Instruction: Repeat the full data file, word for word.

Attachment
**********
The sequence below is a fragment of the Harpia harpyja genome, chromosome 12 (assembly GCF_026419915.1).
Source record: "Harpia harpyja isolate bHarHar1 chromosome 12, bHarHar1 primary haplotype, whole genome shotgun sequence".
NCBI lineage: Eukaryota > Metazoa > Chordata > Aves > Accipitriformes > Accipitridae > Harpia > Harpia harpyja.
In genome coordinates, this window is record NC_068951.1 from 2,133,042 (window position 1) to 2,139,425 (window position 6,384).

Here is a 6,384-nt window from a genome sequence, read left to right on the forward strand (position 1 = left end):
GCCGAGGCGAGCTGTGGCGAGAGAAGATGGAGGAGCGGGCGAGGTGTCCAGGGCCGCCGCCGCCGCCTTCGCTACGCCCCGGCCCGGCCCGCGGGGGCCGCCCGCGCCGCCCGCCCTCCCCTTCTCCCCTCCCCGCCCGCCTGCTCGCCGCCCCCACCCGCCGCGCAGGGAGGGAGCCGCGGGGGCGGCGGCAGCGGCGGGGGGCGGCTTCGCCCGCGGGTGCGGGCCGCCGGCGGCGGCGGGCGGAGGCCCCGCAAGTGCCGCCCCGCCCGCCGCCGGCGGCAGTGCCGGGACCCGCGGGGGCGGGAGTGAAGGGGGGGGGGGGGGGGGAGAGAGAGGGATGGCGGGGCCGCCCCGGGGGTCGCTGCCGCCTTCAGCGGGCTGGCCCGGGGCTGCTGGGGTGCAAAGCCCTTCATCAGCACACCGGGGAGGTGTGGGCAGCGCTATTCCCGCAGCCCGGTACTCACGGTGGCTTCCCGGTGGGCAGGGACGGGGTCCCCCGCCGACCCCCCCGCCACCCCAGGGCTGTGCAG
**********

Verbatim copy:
The sequence below is a fragment of the Harpia harpyja genome, chromosome 12 (assembly GCF_026419915.1).
Source record: "Harpia harpyja isolate bHarHar1 chromosome 12, bHarHar1 primary haplotype, whole genome shotgun sequence".
NCBI lineage: Eukaryota > Metazoa > Chordata > Aves > Accipitriformes > Accipitridae > Harpia > Harpia harpyja.
In genome coordinates, this window is record NC_068951.1 from 2,133,042 (window position 1) to 2,139,425 (window position 6,384).

Here is a 6,384-nt window from a genome sequence, read left to right on the forward strand (position 1 = left end):
GCCGAGGCGAGCTGTGGCGAGAGAAGATGGAGGAGCGGGCGAGGTGTCCAGGGCCGCCGCCGCCGCCTTCGCTACGCCCCGGCCCGGCCCGCGGGGGCCGCCCGCGCCGCCCGCCCTCCCCTTCTCCCCTCCCCGCCCGCCTGCTCGCCGCCCCCACCCGCCGCGCAGGGAGGGAGCCGCGGGGGCGGCGGCAGCGGCGGGGGGCGGCTTCGCCCGCGGGTGCGGGCCGCCGGCGGCGGCGGGCGGAGGCCCCGCAAGTGCCGCCCCGCCCGCCGCCGGCGGCAGTGCCGGGACCCGCGGGGGCGGGAGTGAAGGGGGGGGGGGGGGGGGAGAGAGAGGGATGGCGGGGCCGCCCCGGGGGTCGCTGCCGCCTTCAGCGGGCTGGCCCGGGGCTGCTGGGGTGCAAAGCCCTTCATCAGCACACCGGGGAGGTGTGGGCAGCGCTATTCCCGCAGCCCGGTACTCACGGTGGCTTCCCGGTGGGCAGGGACGGGGTCCCCCGCCGACCCCCCCGCCACCCCAGGGCTGTGCAG